If you’ve managed to open up your heart and home to a new cat, you’re in for a lot of furry cuddles and unconditional love. But before you bring a new cat home, it is best to be prepared to make sure your new feline can adapt and adjust easily.

Cats are particularly sensitive to any new surroundings, and some may hide under a bed or in a similar safe, dark place for days and even weeks. How long it takes to get a cat adjusted to a new home depends on the cat, and how well you familiarize them with a new environment. Here are some tips for how to get a cat used to a new home.


Before Bringing Your Kitten Home

  • Get a feline starter kit. Buy all the basic essentials your cat needs to live comfortably. This includes food, water, bowls, bed, and a litter box.
  • Prepare a safe room. Cats are territorial and any new environment they encounter makes them feel anxious and uneasy. Provide a small area for your cat with the basic amenities, to call his own for the first few days to ease the adjustment period.
  • Cat-proof your home and their safe room. Look for holes or any small hiding places that would be too hard to reach and cover them up. Cats, especially kittens, can easily sneak in and get stuck in small spaces, and you wouldn’t want your cat getting stuck where you can’t reach or find them. Check your home for any items that can be damaged or knocked off. Cats love to climb and explore, so it’s best to keep your breakable items in a safe place and out of reach.
  • Give them a place to hide. New cats are often nervous and like to hide when they’re uneasy or feel threatened. Ideal hiding places are cardboard boxes or sheets draped over chairs. You may also want to leave their cat carrier as a safe place to hide.
  • Let your cat get to know you. Leave a piece of clothing that has your scent in the cat’s safe room. This will give them a chance to be familiar with your scent.
  • Prepare a litterbox. Fill a litter box with one or two inches of litter and place it where there is minimal disturbance or foot traffic from the rest of the household.
  • Set up a feeding station. Place the food and water bowls away from the litter box. Your new cat may not eat for the first few hours as they’ll be curious with their surroundings. Just be patient and observe, but if you cat doesn’t eat for more than 48 hours, you may want to bring them to the veterinarian for a consult.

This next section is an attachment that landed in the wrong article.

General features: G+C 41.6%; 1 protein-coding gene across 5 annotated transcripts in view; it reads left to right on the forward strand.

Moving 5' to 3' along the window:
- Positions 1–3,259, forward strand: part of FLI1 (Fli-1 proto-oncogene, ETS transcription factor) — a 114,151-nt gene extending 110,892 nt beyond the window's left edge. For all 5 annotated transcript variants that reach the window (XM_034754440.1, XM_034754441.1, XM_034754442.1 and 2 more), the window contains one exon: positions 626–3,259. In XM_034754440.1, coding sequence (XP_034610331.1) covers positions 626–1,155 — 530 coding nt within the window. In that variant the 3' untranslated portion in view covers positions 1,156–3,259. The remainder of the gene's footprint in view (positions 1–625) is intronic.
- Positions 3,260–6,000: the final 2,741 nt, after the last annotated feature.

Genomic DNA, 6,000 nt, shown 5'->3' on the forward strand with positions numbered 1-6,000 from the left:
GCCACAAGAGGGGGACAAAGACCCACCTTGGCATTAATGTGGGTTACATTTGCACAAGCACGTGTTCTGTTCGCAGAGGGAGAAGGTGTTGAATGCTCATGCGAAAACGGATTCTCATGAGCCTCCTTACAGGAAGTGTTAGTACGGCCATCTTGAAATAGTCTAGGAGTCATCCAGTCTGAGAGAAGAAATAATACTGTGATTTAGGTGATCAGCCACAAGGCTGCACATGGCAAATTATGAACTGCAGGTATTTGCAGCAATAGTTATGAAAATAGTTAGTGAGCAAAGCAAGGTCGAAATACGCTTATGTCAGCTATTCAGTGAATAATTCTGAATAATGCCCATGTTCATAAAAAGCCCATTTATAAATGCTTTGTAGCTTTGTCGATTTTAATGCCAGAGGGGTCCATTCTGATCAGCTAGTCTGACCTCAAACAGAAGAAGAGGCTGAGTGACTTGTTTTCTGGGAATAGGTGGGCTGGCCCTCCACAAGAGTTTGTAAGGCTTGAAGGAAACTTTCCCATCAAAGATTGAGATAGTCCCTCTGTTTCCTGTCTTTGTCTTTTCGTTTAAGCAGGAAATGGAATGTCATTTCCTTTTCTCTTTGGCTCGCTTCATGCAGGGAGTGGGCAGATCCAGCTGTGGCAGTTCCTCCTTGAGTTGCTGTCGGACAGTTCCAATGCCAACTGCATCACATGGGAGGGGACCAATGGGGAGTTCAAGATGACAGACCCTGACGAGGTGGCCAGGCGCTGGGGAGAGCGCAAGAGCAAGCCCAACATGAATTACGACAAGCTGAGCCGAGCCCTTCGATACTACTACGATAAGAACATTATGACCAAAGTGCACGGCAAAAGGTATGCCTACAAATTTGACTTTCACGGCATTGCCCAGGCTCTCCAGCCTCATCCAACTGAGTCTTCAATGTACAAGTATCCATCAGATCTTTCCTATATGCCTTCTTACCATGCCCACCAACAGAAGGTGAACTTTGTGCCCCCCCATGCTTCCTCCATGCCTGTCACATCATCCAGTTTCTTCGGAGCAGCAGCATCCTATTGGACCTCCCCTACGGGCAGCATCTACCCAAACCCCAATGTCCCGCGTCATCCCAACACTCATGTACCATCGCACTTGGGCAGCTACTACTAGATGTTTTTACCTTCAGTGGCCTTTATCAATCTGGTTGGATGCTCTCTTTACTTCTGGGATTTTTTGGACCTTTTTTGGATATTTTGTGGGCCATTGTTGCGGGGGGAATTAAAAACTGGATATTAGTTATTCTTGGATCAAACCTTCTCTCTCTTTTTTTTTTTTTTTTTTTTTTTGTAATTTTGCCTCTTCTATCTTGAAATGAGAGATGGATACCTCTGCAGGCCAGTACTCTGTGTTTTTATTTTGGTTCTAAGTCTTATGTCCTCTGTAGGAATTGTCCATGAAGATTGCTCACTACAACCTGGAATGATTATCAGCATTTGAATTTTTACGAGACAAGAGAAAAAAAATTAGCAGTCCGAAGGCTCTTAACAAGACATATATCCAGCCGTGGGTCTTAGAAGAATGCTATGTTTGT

Give your cat a scratching post. Scratching is a natural and comforting behavior for cats, so a new scratching post would help them adjust to their new surroundings. It would also save your furniture from being scratched preyed upon.

On Your Cats First Few Days Home:


  • Take them directly to the safe room. Let your cat familiarize herself with the new environment in their safe area.
  • Get to know your cat. Make sure to spend time with your new cat. Let your cat get acquainted with you and their new environment in their own time. Be patient and gentle, as they might be hesitant to get close to you for the first few days. Let your feline approach you naturally and don’t force them to come to you.

  • Provide cat entertainment. Give your cat toys to place with so they won’t get bored or anxious when you are not around. You can also get interactive cat wands to entice them to play with you.
  • Comfort with Feliway. If your new cat is an adult, Feliway helps make a new cat feel more at home by imitating natural cat pheromones that helps calm and comfort them.
  • Make a wellness visit to the veterinarian. Take your new cat to the vet for a routine check-up. Your veterinarian will recommend the necessary vitamins and immunizations needed to ensure your cat is healthy. This would be a good time to discuss with your veterinarian any questions you may have with their nutrition, medical, and behavioral concerns.
  • Encourage them to explore. Once your cat gets enough confidence to explore the rest of your house, it would be best for you to be there to supervise during the first few times. Let them explore one room or space at a time so it won’t get too overwhelming for them. Make sure your other family members won’t startle your cat during their exploratory period.


If you follow these tips, you’ll be on your way to having a well-adjusted feline family member.